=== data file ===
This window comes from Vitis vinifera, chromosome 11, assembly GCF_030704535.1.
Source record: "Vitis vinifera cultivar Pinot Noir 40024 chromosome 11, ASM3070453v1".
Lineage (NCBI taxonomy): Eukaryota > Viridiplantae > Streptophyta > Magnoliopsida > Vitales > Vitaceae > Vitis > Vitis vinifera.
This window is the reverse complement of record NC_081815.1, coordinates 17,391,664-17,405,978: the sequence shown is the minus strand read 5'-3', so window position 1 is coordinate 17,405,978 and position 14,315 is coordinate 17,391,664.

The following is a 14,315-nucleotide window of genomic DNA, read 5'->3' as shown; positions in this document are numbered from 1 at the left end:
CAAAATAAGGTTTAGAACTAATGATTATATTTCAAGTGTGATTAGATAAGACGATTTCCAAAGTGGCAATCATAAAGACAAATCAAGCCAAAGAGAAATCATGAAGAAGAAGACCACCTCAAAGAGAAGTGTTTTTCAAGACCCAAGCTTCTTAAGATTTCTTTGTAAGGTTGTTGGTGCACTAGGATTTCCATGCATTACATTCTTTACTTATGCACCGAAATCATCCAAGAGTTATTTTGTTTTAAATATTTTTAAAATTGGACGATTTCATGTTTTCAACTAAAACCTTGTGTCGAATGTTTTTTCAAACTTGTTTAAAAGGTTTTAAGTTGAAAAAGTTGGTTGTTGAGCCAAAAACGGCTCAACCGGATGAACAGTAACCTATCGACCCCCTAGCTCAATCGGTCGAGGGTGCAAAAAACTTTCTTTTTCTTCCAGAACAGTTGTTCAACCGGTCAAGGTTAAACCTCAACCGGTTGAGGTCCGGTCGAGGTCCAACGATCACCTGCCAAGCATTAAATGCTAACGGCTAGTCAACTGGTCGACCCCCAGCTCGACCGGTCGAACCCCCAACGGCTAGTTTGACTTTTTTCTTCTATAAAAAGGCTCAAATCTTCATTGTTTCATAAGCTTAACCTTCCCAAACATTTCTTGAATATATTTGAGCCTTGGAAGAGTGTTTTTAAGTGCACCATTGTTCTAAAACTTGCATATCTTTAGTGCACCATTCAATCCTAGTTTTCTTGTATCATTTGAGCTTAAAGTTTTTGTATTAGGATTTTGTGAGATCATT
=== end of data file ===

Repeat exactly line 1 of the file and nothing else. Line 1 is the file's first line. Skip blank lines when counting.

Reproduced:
This window comes from Vitis vinifera, chromosome 11, assembly GCF_030704535.1.